And I agree that even if Haiku is not our primary writing form, there is much that we can learn from it. While I love Haiku myself, I only write it sporadically. I'll write a couple dozen Haiku in a short time and then not write another for a couple of months. That said, my time studying and writing Haiku has led me to a more economical use of language in my longer poems as well.

                            Happy Haiku-ing!

                            Gassho,
                            Rob

                            -stlah-
                            If I knew enough,
                            I did buy book,
                            Books in spacious
                            Time.
                            Gassho
                            Tai
                            Shi
                            sat
                            lah



                            Sent from my iPhone using Tapatalk Pro
                            Peaceful, Tai Shi. Ubasoku; calm, supportive, for positive poetry 優婆塞 台 婆

                            Comment

                            • Tai Shi
                              Member
                              • Oct 2014
                              • 3307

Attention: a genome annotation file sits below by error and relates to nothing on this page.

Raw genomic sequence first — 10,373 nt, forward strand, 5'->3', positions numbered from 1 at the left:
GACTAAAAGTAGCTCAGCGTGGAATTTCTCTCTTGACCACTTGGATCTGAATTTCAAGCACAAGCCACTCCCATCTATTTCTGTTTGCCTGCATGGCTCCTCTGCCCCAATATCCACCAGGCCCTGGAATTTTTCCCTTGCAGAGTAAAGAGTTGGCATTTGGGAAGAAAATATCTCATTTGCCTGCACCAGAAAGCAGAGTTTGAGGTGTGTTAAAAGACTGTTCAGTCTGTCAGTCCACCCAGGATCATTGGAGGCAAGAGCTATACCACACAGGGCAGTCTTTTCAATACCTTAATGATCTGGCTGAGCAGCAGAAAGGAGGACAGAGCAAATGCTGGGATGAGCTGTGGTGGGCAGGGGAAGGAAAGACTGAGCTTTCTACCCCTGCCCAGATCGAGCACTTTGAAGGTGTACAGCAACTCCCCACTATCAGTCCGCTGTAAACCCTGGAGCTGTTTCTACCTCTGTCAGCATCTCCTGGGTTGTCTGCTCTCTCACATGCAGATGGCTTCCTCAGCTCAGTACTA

#15
                              How to Haiku 1: what is not a haiku

                              With Christmas and New Years and the first hope we’ve had in months, I’d almost forgotten about this wonderful edition to my library. You must understand that going on 70 I’ve given away many treasures from my past. What remains are several Norton Anthologies, and 100 beloved books take of not to give away just yet. I love my books and some I only now am beginning to understand after being away from college since 1974. I hope to open the pages of this wonderful book again soon.
                              Gsssho
                              sat/ lah
                              Tai Shi


                              Sent from my iPhone using Tapatalk Pro
                              Last edited by Tai Shi; 01-04-2021, 03:28 AM.
                              Peaceful, Tai Shi. Ubasoku; calm, supportive, for positive poetry 優婆塞 台 婆

                              Comment

                              Working...